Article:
Visit Dorset for the best UK caravan holiday

Situated along the UK’s Jurassic Coast – the first World Heritage Site in the UK – Dorset can sometimes be overlooked for its better-known brother, Devon. Yet Dorset has just as much to offer as Devon, if not more, with its unique geological status representing more than 150 million years of history. Whilst this is an incredible feat in itself, it is made even more impressive by the fact that all this history is compressed into just 95 miles of coastline.

Whilst these 95 miles cover parts of Devon as well as Dorset, the features of both areas are immense and for caravanning holidays in the UK there is no better place to stop. Having visited a caravan park in Dorset some years back – nurturing a desire to return ever since – I can personally vouch for the vast array of attractions which this county is able to offer.

For history enthusiasts

For those with a love of history, Dorset boasts just as many great sites inland as it does along the coast. Castles, forts and Roman sites are littered across the county with Tutton’s Well, Highcliffe Castle, The Norman House and Corfe Castle just a few of the area’s great attractions.

For the more hands-on historian, the art of archaeology can truly come to life in this region with fossil hunting. An activity which can be enjoyed by adults and children alike, those interested in this activity need to visit the cliffs at Charmouth and Lyme Regis which are rich in fossils from the Jurassic Period. Whilst the chances of uncovering a T-Rex skeleton are slim, there is still great fun to be had and a number of smaller fossils to be uncovered.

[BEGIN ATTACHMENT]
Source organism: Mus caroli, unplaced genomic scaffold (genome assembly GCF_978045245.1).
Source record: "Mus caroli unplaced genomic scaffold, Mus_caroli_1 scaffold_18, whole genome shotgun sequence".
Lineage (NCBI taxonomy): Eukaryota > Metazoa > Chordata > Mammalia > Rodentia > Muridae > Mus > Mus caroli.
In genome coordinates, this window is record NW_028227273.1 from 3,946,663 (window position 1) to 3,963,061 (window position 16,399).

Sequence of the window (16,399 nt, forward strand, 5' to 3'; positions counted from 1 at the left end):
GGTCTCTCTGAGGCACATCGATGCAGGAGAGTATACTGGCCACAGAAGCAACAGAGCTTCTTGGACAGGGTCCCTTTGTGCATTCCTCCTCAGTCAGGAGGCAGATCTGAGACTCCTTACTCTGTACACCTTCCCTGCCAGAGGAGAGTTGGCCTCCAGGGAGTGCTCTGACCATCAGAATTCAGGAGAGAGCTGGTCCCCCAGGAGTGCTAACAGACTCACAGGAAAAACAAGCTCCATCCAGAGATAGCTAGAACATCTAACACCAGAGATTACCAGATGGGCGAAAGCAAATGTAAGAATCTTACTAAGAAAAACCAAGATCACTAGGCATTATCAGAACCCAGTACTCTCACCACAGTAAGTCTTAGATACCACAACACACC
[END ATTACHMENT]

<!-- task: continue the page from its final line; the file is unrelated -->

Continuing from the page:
Those wanting to glimpse genuine dinosaur footprints and tracks can also get the chance to do so in the ancient forest situated near to Lulworth Cove.

For nature lovers

Full of exotic landscapes, Dorset is the perfect destination for holidaymakers who want to immerse themselves in nature. Perhaps the most striking features of the landscape are those found along the coast, with the Jurassic coastline, Lulworth Cove and Durdle Door just a few examples.

Lulworth Cove is a shingle beach popular with holidaymakers of all ages. Boat trips are available within the region, operating on a regular basis and giving visitors the chance to catch a glimpse of this stunning feature close-up.

Perhaps one of the south’s most iconic natural landmarks, Durdle Door is a giant limestone arch which represents years of sea erosion. The shingle beaches on either side (Durdle Door Beach and Man ‘O’ War Beach) are privately owned as part of the Weld Estate but are open to the public with access available through Durdle Door Holiday Park.

Of course, Durdle Door Holiday Park is not the only caravan park in Dorset and there are plenty of other places for visitors to stay. When looking for the ideal caravan site, reputable companies such as Caravan Club offer an invaluable resource; servicing more than one million caravan owners whilst keeping a comprehensive list of the UK’s best parks and campsites.